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At last I have found some more detailed background on f (https://s-space.snu.ac.kr/bitstream/10371/140809/1/000000150897.pdf (TAEHWAN HA, 2018)
In this document f is the ‘Inertial resistance coefficient Ci’.
The main difference with SIMSCALE’s paper is the value of Cd (drag coefficient). In SIMSCALE Cdsim = 0.2 while Ha (2018, page 23) has on average a Cdha ~ 0.64 (~3.25 larger).

This larger Cdha might produce better simulations, see point e):

I will study literature a little more before attempting a simulation (I don’t have many simulations left in my Community Plan).

Again; if you have more feedback, I am interested!

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Read several documents now on Cd definition/value:

  • The windspeed is important for the value of Cd.
  • Difference between true area (the area of visible branches and leafs) and enclosed area (the area of the crown as whole).
  • What is the relation of literature Cd’s with LAD or LAI?
  • The Cd can be when the tree is a static/rigid object or dynamic when the tree form changes due to the wind velocity.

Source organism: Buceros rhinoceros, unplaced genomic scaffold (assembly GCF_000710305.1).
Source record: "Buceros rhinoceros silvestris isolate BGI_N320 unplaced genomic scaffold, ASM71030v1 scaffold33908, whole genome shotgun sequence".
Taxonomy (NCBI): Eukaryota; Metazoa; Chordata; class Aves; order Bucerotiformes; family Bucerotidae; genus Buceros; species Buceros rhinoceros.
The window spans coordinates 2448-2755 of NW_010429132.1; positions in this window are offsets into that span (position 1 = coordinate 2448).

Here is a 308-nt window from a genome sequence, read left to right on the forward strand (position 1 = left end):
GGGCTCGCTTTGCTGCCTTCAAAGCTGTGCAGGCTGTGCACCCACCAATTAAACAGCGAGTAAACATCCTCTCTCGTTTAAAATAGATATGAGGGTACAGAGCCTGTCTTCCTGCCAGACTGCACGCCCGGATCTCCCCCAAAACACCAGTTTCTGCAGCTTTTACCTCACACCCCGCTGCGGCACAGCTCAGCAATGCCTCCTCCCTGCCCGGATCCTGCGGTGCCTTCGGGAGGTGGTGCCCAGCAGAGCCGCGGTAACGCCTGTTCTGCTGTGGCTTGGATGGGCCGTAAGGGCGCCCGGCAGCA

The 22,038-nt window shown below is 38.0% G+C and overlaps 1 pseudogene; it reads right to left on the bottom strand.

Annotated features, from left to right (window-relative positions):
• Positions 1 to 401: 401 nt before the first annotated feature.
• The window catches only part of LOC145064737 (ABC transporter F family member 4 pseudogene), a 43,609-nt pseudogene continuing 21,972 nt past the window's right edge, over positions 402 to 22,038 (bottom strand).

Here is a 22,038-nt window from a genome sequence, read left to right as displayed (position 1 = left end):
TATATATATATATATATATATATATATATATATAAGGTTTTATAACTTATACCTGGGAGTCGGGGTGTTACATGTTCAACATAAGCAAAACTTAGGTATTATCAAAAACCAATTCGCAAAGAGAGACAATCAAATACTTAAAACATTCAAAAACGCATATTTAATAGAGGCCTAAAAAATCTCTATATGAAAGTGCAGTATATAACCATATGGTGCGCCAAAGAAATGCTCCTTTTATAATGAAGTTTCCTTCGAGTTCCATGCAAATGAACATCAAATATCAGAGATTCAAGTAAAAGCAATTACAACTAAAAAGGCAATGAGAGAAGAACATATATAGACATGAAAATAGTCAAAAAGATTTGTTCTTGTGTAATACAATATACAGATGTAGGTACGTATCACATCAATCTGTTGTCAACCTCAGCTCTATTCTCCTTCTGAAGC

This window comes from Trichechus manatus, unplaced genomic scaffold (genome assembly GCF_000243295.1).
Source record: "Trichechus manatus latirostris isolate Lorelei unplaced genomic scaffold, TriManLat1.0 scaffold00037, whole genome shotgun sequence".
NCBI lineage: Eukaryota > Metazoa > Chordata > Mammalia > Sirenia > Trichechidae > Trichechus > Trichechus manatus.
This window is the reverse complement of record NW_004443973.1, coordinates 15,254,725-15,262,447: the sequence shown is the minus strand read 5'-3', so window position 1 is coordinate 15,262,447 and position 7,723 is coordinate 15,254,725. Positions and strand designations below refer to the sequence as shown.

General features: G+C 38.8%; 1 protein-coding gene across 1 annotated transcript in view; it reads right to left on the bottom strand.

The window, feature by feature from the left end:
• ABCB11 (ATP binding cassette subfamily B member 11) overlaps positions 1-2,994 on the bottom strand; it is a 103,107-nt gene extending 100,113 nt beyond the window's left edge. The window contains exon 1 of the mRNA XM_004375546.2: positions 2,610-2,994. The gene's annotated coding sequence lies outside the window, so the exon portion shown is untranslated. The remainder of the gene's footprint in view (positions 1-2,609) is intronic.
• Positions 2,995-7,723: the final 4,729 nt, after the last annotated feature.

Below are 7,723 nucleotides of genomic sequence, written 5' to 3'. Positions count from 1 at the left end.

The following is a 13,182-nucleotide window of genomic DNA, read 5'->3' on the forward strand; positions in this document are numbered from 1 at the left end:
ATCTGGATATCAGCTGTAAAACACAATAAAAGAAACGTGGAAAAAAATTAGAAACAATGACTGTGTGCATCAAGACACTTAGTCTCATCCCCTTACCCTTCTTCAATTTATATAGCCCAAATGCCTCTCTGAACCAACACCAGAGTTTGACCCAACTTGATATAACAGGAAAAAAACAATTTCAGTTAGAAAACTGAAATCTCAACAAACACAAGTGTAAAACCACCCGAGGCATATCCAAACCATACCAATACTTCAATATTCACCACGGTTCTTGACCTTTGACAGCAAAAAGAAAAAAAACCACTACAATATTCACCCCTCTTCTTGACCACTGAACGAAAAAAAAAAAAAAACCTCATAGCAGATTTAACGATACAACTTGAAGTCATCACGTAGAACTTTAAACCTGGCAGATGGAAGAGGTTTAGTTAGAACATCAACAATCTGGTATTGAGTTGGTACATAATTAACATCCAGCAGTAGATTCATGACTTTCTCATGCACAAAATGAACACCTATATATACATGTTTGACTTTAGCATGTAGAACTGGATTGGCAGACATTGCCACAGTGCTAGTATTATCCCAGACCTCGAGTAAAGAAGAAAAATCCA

• The size of the tree also determines the Cd: the larger the tree the larger the Cd.
  • Sometimes it looks that Cd is perhaps the Cm (intertial resistance coeffcient).

Looking at this webpage:


From this formula, f would be

f = 2LADCd = 2LAI/HCd

<H is height of tree; LAI Leaf Area Index>

SIMSCALE uses a Cdsim = 0.2 (regardless of the u and H). LAD is depending on the height, but its behavoir is the reverse to what the Cd has.
Hu (2018, page 23) provides an average Cdha of 0.655 for u’s between 4 and 10m/sec (unknown H).
Bekkers (2022, Fig. 9) has a Cdbek of around 0.77 (at u = 5m/sec and H=6.5m).
Ren (2023, page 7) has a Cdren of around 0.704 (at u = 10m/sec and H=6.8m).
Koizuma (2010) gives an idea of Cdkoi for poplar (H = 12.5m):

  • Without leaves the Cdkoi is around 0.2 (Koizuma, 2010, Fig. 7) for u’s between 4 and 11/sec.
  • A poplar has a Cdkoi (Koizuma, 2010, Fig. 6) between 0.55 (u = 4m/sec) and 0.3 (u = 11m/sec).